Monday, September 26, 2011

Franklin Delano Roosevelt

JR likes to read books about presidents and significant individuals from the founding fathers to around the Second World War. He's rather eclectic in his interests. One of his favorites is Franklin Roosevelt. When he found out that there was a new (for him) memorial he just had to go.

This memorial is separated into room-like gardens with statuary mingled around each room. As soon as JR saw it he wished I had been able to be there. I love statuary gardens. 

I'm not the Roosevelt scholar like JR is but I think that a man that makes statements like this was pretty much ahead of his time.

Each room has at least one waterfall. 
According to the National Parks website; "The waterfalls throughout the memorial are there for several reasons. First, they are symbolic of FDR’s connection to and love of water (he was Assistant Secretary of the Navy during World War I). Second, they block out some of the noise from the airport located directly across the Potomac River." 
They are so practical. We put water features at our home because I love the sound of water and I'm a bit of a eastern religion/hippy/zen weirdo because I insist that all our water features be near a door. Keeps out the evil spirits, don't ya know.

He was voted in for an unheard of 4 terms during one of the most difficult times in U.S. history. He presided over the country during WWII and the Great Depression.

Where farmers and urban dwellers like were losing their jobs, homes, farms and families. My aunts remember the Great Depression. They still don't eat beans or onions because they ate them so often during the depression. My grandfather dug up his backyard lawn to put in a large vegetable garden in order to feed his family, which he tended until he died in 1973.

Roosevelt's fireside chats became legendary. He used the radio to keep the people of the U.S. informed, to promote his agenda (the New Deal) and to give hope to the citizens.

It would be nice if politicians of today remembered that they have jobs because the American people have trusted them to do the right thing.

Roosevelt was stricken with polio. He never walked without aid again. The media respected the privacy of presidents and the American people really were not aware that he had a disability. From the Franklin D. Roosevelt Presidential Library;
"On August 10, 1921, FDR developed acute symptoms of poliomyelitis while visiting his summer home on Campobello Island, New Brunswick, Canada. He was thirty-nine years old. Based on the incubation period of the polio virus, it is believed that FDR most likely was infected while visiting a large Boy Scout encampment at Bear Mountain, New York on July 28, 1921."


JR didn't get a very good picture of this statement but what he got resonates today.

"The test of our progress is not whether we add more to the abundance of those who have much, it is whether we provide enough for those who have too little."

In this day and age the rich are getting richer, the middle class is shrinking and the poor are getting poorer. Politicians, take heed!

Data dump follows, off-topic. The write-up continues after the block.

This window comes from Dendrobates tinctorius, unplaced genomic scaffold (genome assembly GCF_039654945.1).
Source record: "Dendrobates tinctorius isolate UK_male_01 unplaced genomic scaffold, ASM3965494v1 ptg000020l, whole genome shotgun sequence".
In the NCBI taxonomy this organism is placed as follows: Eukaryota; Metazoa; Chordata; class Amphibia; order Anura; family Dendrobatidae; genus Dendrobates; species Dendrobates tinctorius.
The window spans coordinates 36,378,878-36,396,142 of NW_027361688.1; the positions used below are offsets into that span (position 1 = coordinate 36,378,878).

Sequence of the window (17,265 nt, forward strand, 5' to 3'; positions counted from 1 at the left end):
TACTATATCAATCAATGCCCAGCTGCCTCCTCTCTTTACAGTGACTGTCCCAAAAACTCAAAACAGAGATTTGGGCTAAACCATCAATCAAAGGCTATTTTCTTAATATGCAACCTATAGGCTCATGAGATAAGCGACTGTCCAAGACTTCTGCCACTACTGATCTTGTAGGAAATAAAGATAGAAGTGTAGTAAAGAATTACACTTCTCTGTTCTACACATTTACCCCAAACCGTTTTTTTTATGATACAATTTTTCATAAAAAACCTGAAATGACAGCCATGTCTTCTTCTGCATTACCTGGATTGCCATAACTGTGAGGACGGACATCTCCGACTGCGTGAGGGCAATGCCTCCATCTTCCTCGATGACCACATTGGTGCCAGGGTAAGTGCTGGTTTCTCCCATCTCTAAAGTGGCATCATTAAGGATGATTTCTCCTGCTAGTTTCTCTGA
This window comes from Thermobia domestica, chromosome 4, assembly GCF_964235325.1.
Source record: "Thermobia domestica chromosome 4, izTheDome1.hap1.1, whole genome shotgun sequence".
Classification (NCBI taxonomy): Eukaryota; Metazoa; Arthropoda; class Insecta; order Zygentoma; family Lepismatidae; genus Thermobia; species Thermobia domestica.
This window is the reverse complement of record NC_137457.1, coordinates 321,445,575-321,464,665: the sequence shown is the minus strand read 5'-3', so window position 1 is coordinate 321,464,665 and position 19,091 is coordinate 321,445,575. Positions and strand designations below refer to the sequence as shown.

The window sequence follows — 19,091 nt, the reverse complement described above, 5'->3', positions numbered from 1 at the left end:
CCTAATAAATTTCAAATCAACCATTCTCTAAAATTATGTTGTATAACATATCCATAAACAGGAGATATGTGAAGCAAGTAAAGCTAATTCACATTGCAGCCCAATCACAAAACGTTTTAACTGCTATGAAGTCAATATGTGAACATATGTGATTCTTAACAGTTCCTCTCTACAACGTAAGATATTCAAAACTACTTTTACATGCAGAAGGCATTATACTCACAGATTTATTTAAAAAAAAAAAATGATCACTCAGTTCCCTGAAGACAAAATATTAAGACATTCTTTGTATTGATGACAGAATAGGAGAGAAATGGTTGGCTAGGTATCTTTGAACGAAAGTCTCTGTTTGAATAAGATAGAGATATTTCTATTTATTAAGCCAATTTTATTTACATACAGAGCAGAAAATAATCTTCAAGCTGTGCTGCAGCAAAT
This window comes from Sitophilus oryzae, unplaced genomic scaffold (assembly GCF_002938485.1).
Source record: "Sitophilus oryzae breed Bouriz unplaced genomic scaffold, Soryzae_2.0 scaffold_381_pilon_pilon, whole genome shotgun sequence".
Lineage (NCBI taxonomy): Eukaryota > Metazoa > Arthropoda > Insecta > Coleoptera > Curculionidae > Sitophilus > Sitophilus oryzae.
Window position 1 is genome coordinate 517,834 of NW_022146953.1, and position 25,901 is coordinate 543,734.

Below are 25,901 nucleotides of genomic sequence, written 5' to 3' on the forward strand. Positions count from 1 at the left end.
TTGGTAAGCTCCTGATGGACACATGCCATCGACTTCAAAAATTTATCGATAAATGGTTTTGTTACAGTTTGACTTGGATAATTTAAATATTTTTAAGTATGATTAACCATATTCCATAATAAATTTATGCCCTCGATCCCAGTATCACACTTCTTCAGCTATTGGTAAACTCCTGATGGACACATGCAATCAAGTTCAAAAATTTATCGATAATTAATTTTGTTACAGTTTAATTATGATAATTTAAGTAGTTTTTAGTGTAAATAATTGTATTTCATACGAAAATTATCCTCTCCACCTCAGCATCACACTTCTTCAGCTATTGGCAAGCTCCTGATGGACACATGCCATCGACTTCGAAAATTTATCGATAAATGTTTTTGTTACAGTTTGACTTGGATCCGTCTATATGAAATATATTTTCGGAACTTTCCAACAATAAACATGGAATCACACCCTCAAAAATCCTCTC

I'll stop preaching now.

On top of all that FDR was a dog person.That scores pretty high in my book. "Seven years later the President received a black Scottish terrier puppy as a gift and named him Murray, the Outlaw of Fala Hill. Fala became his constant companion for the rest of his life." FDR Library

That is JR's look at the FDR memorial. He was really impressed and I wish I would have been able to see it with him.

Have a great Monday everyone.


PS: it's Monday so try to make it meatless.


  1. I loved the FDR Memorial. It is such a contrast to some of the other memorials.

  2. Another reason for me to come back to DC.

  3. Other than Stalin, FDR was the only politician of the 20th C that had any clue when he was about. It will take beyond the hundred years of his death for the historians to get near the true man for 'tis only now are they realising just how much was hidden. How mush was edited during his life and just after. How truly he divided between the public and private and just how locked down was the private.

  4. That is my very favorite memorial - I think it's the best one by far.

  5. I really, really like that memorial! I enjoyed my visit there very much.

  6. I've seen pictures of FDR with his dog (the first and only? sculpture depicting a president sitting down), but didn't know there were so many other sculptures. Maybe it's just me, but the one of the men standing in line is kinda unsettling and creepy, like a Soviet war memorial.

  7. I have absolutely GOT to visit that memorial. It looks amazing.


  8. We need an FDR today. If we had one, I would have no choice but to quit my job and immediately join his campaign.

    "For nearly four years you have had an Administration which instead of twirling its thumbs has rolled up its sleeves. We will keep our sleeves rolled up.

    We had to struggle with the old enemies of peace—business and financial monopoly, speculation, reckless banking, class antagonism, sectionalism, war profiteering.

    They had begun to consider the Government of the United States as a mere appendage to their own affairs. We know now that Government by organized money is just as dangerous as Government by organized mob.

    Never before in all our history have these forces been so united against one candidate as they stand today. They are unanimous in their hate for me—and I welcome their hatred.

    I should like to have it said of my first Administration that in it the forces of selfishness and of lust for power met their match. I should like to have it said of my second Administration that in it these forces met their master."

  9. Boy did this ever bring back memories of my parents...and my Texas family that LOVED FDR. The whole thing is wonderful! I hope to see it someday, I really do.

    I loved his wife also...she was wonderful!